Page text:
Argued October 6, 1926
Decided December 4, 1926
Appeal from the Supreme Court, Appellate Division, Second Department.
Albert Stickney, George Gordon Battle and Henry E. Kelley for appellants. Albert Ottinger, Attorney-General ( William H. Milholland and Keyes Winter of counsel), for respondent.
On motion for judgment on the pleadings on the ground that the complaint does not state facts sufficient to constitute a cause of action against the appellants, the Special Term denied the motion and the Appellate Division affirmed and certified the following questions to this court:
"(1) Does the definition of fraudulent practices contained in section 352 of article 23-A of the General Business Law of New York, known as the Martin Act, include the sale or sales of securities or commodities by means of concealment or misrepresentation of material facts, where such concealment or misrepresentation is not intentional, viz., in a case of implied fraud, as distinguished from a case of intentional fraud?
"(2) Does the said Martin Act authorize suit by the Attorney-General for injunction against persons engaged in the sale of securities or commodities through concealment or misrepresentation of material facts, where such concealment or misrepresentation was not intentional, viz., in a case of implied fraud, as distinguished from a case of intentional fraud?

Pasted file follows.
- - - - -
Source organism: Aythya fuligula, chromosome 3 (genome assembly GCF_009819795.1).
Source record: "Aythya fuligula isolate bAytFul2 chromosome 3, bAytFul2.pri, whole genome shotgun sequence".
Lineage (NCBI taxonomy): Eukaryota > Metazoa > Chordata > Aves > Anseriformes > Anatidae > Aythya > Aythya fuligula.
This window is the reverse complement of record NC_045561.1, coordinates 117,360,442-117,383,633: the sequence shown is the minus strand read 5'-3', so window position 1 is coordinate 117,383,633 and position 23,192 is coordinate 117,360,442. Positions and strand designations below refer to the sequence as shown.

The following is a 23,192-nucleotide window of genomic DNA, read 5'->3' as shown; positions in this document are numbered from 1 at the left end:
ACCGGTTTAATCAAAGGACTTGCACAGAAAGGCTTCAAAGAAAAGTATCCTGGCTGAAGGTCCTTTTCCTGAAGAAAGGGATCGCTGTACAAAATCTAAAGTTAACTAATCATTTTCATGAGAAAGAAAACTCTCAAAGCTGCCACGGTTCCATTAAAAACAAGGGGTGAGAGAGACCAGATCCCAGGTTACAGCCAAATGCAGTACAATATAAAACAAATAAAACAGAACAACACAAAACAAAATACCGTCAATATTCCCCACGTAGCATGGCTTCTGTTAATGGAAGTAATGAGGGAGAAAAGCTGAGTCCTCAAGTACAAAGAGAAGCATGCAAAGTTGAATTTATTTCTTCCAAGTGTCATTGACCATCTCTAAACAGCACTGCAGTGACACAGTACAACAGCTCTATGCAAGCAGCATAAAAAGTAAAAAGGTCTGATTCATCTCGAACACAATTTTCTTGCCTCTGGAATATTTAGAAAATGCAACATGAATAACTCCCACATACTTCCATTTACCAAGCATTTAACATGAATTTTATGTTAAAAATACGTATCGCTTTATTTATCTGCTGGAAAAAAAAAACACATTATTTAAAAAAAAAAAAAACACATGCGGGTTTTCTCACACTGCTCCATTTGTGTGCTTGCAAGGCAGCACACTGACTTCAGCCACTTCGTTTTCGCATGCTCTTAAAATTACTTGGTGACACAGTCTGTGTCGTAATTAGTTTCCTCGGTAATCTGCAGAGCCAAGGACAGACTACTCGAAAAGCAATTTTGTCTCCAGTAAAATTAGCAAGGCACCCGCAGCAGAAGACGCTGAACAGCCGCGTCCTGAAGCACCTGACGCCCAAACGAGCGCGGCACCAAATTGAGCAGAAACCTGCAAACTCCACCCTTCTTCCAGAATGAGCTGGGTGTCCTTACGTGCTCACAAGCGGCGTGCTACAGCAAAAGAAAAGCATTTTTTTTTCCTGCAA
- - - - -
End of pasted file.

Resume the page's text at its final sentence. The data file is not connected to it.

"(3) If either question (1) or (2) be answered in the affirmative, do the provisions of the Martin Act deprive the defendants of their property without due process of law in violation of the Constitution of the State of New York?
"(4) If either question (1) or (2) be answered in the affirmative, do the provisions of the Martin Act deprive the defendants of their property without due process of law in violation of the Constitution of the United States?
"(5) Does the complaint state facts to constitute a cause of action against the defendants?"
The action is brought by the Attorney-General under article 23-a of the General Business Law (L. 1921, ch. 649, as amended), which is known as the Martin Act or the Blue Sky Law, to restrain the appellants, doing business under the firm name and style of Carden, Green Co., from engaging in alleged fraudulent practices in violation of the act in relation to the sale of the stock of the defendant corporations and for a receiver.